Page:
The long winter is coming, and everyone in Gopher Prairie is getting their houses ready. The man who performs a lot of the winterizing work is a dude named Miles Bjornstam. The guy isn't very popular, because he's an agitator for workers' rights.
Carol gets a group of people to go skiing and tobogganing. Everyone has a great time, and again it looks like people are coming out of their shells. Yet as much as people say they loved the afternoon, none of them will come out to do it again.
One night, Will is called into the country while Bea, the maid, has her night off. Alone in her home, Carol realizes that she has nothing to do, especially now that the novelty of the town has worn off. She also realizes that all of her imagined reforms for the town aren't coming to pass.
When there's an early thaw, Carol takes a moment to run and shout like a little girl. But she soon realizes that people from the town are looking at her like she's crazy. She's mortified and runs away.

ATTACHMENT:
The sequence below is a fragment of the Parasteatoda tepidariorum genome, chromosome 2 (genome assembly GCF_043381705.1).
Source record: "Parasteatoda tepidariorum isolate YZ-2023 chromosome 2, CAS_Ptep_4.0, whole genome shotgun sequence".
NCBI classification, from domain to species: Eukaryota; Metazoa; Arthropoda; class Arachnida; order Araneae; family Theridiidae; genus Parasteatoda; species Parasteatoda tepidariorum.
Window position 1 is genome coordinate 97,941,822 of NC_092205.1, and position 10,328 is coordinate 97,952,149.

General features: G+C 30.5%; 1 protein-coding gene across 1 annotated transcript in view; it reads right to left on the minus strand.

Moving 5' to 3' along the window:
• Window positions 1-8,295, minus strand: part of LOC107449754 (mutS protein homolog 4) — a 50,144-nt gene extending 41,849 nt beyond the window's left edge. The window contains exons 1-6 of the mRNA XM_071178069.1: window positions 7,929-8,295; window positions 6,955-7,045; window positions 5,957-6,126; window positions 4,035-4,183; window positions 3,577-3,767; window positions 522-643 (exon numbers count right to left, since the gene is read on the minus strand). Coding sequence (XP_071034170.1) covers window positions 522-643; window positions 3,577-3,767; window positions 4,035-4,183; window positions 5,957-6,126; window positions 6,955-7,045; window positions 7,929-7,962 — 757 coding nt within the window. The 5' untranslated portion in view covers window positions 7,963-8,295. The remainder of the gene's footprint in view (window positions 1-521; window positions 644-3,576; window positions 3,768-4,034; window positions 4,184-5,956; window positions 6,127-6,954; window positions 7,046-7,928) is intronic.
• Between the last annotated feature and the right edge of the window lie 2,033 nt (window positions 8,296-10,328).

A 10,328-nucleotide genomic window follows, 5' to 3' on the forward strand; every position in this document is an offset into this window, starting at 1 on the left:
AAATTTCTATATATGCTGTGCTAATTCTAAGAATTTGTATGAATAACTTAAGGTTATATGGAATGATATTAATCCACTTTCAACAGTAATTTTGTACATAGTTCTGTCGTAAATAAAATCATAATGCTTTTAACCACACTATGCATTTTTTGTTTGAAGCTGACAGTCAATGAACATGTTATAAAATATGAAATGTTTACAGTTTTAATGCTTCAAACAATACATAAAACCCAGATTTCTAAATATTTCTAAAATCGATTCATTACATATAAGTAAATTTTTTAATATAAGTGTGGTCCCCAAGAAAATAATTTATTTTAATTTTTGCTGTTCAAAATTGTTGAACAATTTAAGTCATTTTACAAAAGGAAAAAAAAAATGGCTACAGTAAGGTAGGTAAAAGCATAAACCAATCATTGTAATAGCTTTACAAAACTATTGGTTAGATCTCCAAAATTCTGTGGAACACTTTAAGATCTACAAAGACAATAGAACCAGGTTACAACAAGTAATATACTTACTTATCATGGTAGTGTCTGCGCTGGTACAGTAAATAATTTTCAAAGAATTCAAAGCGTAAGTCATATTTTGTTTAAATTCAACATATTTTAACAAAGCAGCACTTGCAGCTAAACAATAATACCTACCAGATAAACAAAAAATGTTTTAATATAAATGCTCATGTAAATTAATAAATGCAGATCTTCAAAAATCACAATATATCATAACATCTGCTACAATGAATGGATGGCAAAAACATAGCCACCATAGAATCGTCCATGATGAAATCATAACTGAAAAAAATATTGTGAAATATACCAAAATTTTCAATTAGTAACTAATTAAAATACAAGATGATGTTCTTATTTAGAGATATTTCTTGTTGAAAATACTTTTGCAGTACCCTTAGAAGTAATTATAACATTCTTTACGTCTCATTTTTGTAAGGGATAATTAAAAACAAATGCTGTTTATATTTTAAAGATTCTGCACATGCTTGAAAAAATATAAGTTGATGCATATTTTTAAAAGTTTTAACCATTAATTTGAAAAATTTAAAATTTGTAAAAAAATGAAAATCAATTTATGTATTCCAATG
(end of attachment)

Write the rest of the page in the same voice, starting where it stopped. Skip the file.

Carol goes to a meeting of a women's bridge group called "The Jolly Seventeen." She's sad to realize that she's not a social star at this event; she's just the new girl in town. She tries to fit in, but she doesn't do a great job of it. She's secretly enraged by how mindless the women's conversation is.
Carol tries to bring up how much she admires the farmers and mill workers of the area. The women all scold her for sounding like a socialist and say that all the farmers and workers in the area are dirty, lazy thugs.
When the women find out how much Carol pays her maid Bea every week, they nearly lose their minds. They think Carol is spoiling the help, and they don't want their own maids getting any ideas.
Before she knows it, Carol also gets into a tiff with the village librarian, who doesn't like to lend books to children, because she's more interested in preserving the books' condition than in improving young minds.
Carol goes home that evening mourning the fact that these women will have to be her friends for the rest of her life.